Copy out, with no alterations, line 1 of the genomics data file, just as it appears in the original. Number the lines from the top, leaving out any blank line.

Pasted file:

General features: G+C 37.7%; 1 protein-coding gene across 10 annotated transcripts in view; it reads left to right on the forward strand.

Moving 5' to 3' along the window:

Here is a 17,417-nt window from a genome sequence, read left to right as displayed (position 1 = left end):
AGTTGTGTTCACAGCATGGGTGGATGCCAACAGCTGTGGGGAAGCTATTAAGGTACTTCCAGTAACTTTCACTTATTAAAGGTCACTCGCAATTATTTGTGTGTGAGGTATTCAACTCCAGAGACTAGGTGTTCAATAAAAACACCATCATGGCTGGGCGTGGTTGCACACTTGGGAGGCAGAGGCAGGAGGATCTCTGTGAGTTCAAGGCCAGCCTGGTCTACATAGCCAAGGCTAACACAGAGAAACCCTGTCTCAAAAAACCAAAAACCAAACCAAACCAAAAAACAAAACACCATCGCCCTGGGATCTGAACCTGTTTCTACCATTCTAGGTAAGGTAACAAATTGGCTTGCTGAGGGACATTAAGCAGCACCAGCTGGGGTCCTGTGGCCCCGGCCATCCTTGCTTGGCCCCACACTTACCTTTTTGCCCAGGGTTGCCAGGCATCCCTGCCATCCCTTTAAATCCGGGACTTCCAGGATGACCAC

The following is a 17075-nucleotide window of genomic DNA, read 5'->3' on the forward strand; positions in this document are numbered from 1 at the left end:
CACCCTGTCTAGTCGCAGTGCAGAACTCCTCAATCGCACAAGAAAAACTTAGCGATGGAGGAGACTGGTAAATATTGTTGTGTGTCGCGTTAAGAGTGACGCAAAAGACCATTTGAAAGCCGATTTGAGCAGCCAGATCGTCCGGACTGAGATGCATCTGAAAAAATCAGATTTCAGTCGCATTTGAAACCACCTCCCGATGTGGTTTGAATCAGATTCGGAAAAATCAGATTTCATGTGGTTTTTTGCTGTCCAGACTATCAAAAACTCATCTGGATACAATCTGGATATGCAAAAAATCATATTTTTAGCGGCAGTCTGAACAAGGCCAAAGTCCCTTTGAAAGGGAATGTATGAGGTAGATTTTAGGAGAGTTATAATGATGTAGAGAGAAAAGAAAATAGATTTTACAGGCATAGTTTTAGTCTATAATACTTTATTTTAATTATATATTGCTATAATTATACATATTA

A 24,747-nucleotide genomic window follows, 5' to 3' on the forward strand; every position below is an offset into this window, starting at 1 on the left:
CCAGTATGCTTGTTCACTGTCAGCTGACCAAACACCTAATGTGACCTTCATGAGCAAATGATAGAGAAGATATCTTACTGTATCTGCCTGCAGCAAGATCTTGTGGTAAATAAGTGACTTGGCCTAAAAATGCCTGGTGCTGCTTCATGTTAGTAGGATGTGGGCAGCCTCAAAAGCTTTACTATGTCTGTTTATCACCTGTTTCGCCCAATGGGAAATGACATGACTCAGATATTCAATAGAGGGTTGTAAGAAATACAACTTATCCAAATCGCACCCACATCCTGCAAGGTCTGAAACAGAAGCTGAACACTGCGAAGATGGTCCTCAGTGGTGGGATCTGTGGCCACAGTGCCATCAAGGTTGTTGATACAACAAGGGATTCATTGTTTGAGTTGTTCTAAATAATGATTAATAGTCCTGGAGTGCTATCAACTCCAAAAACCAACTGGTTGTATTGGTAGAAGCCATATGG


General features: G+C 37.7%; 1 protein-coding gene across 10 annotated transcripts in view; it reads left to right on the forward strand.